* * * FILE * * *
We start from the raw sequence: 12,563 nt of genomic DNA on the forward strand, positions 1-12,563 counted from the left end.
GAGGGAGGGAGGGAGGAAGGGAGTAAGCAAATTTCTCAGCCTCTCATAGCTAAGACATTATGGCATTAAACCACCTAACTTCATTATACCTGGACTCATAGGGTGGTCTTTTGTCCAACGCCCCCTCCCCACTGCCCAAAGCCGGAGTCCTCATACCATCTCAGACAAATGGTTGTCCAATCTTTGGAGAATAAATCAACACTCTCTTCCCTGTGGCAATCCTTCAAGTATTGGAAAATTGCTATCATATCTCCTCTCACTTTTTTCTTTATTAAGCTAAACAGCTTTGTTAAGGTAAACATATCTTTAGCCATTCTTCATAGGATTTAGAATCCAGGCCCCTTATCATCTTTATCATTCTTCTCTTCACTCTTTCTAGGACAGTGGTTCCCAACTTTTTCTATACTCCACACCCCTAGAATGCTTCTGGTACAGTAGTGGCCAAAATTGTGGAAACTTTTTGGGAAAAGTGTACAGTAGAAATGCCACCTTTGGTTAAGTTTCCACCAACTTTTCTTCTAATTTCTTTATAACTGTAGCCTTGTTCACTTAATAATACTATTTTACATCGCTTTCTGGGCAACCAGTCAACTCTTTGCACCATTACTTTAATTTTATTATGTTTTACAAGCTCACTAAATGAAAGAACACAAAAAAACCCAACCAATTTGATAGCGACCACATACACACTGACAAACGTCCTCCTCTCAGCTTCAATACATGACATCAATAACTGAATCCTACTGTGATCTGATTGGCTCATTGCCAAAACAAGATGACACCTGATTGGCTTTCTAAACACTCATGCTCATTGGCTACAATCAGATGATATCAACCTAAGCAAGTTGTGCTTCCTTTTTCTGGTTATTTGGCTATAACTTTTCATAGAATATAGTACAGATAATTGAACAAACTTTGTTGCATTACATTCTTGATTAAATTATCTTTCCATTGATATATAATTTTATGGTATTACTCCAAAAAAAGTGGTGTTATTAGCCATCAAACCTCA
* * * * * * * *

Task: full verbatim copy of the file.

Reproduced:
We start from the raw sequence: 12,563 nt of genomic DNA on the forward strand, positions 1-12,563 counted from the left end.
GAGGGAGGGAGGGAGGAAGGGAGTAAGCAAATTTCTCAGCCTCTCATAGCTAAGACATTATGGCATTAAACCACCTAACTTCATTATACCTGGACTCATAGGGTGGTCTTTTGTCCAACGCCCCCTCCCCACTGCCCAAAGCCGGAGTCCTCATACCATCTCAGACAAATGGTTGTCCAATCTTTGGAGAATAAATCAACACTCTCTTCCCTGTGGCAATCCTTCAAGTATTGGAAAATTGCTATCATATCTCCTCTCACTTTTTTCTTTATTAAGCTAAACAGCTTTGTTAAGGTAAACATATCTTTAGCCATTCTTCATAGGATTTAGAATCCAGGCCCCTTATCATCTTTATCATTCTTCTCTTCACTCTTTCTAGGACAGTGGTTCCCAACTTTTTCTATACTCCACACCCCTAGAATGCTTCTGGTACAGTAGTGGCCAAAATTGTGGAAACTTTTTGGGAAAAGTGTACAGTAGAAATGCCACCTTTGGTTAAGTTTCCACCAACTTTTCTTCTAATTTCTTTATAACTGTAGCCTTGTTCACTTAATAATACTATTTTACATCGCTTTCTGGGCAACCAGTCAACTCTTTGCACCATTACTTTAATTTTATTATGTTTTACAAGCTCACTAAATGAAAGAACACAAAAAAACCCAACCAATTTGATAGCGACCACATACACACTGACAAACGTCCTCCTCTCAGCTTCAATACATGACATCAATAACTGAATCCTACTGTGATCTGATTGGCTCATTGCCAAAACAAGATGACACCTGATTGGCTTTCTAAACACTCATGCTCATTGGCTACAATCAGATGATATCAACCTAAGCAAGTTGTGCTTCCTTTTTCTGGTTATTTGGCTATAACTTTTCATAGAATATAGTACAGATAATTGAACAAACTTTGTTGCATTACATTCTTGATTAAATTATCTTTCCATTGATATATAATTTTATGGTATTACTCCAAAAAAAGTGGTGTTATTAGCCATCAAACCTCA